Moreover, like the parables above, the guiding light in this story is asceticism. Marinus looks calm and even inviting from the outset but turns out to have beaches of glass and seas of acid. (Or, as we find in the third episode, screaming jungles.) It represents a vision of the reality we inhabit as a vale of tears. The dematerialising Tardis represents the route to heaven. (Unusually, in the opening the Tardis materialises first and only then do we cut to the crew inside.)

But you can only escape by taking the trials and following the pilgrimage. At first the crew refuse to collect the keys, so Marinus throws a force field around the Tardis. (Making for one of the strangest flight vs. flight dilemmas of the first season – the crew are essentially blackmailed into action by the good guys!)

However, as said, this storyline is highly episodic. Can this theme really carry through? In the second episode, ‘The Velvet Web’, they arrive in Morphoton. While they believe they're in some abundant paradise where every desire may be sated, they've in fact fallen under the hypnotic spell of some brains in jars. 

It's Barbara who breaks the spell, and with her we suddenly see their world as it is – their silks really rags, their fine food actually bought from Subway. While the jarred brains are about as convincing as anything else (clue - not), there’s some nice distorted shots through the jars' curving glass which serves to underline their dominance.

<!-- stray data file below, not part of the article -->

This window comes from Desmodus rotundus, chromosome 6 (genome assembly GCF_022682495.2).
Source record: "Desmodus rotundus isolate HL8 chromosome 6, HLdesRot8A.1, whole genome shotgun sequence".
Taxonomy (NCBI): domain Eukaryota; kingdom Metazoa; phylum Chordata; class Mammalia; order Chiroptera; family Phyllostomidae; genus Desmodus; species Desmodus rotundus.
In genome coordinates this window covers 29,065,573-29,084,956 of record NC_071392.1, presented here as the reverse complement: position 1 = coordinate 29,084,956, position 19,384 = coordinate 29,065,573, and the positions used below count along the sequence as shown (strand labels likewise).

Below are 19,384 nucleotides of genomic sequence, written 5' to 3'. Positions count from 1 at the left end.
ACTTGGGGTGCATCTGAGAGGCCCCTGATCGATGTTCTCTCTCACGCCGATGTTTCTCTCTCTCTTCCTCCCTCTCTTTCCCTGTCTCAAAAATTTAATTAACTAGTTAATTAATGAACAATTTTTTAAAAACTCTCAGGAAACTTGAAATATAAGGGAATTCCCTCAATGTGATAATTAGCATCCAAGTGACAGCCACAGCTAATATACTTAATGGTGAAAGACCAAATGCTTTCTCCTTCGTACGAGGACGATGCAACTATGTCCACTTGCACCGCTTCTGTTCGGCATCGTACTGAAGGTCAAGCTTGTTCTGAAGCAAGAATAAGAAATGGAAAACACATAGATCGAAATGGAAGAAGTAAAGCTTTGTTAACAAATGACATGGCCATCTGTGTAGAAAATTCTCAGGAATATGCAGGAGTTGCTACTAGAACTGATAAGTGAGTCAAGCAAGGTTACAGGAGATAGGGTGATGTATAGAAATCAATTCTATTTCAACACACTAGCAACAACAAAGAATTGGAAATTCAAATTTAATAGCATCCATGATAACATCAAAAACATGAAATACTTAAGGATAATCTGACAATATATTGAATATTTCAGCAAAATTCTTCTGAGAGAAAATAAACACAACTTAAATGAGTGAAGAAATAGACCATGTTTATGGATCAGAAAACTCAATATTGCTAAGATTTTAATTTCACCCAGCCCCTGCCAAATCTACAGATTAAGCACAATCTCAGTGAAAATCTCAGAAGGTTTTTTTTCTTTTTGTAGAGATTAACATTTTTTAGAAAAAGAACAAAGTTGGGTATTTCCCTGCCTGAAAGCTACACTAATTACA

Fortunately for Barbara the spendthrifts have scrimped on guards so she can save the day just by smashing those jars. Somewhat reminiscent of ’The Simpsons’ aliens - “our massive intellects are no match for their puny weapons.”

Jack Graham who frequently takes a class struggle approach to the show from the perspective of the Gallifreyan proletariat (no, really) makes an anti-capitalist analysis out of this:

“It's extremely tempting to connect Morphoton to Western capitalism, given that, when this story was made, the long post-war boom was just starting to decline, the struggles of what would come to be called 'the 60s' were just beginning.”

My general reaction to his posts is “I wish I'd said that”. But on this occasion I think he's looking in the wrong direction. For 'Doctor Who' doesn’t start to map those changin' times until much later. Throughout their tenure, Ian and Barbara lock the format to an honorary family unit and an RP worldview. And Morphoton most resembles the Lady of the Green Kirtle from CS Lewis’ 1953 Narnia novel 'The Silver Chair'. 

Barbara takes over Puddleglum’s role of choosing dour reality over enchanting illusions. (As he puts it “suppose we have only dreamed, or made up, all of those things… Suppose we have. Then all I can say is that, in that case, the made-up things seem a good deal more important than the real ones.") Its parable of the falsity of all earthly things chimes well with the asceticism of the first episode.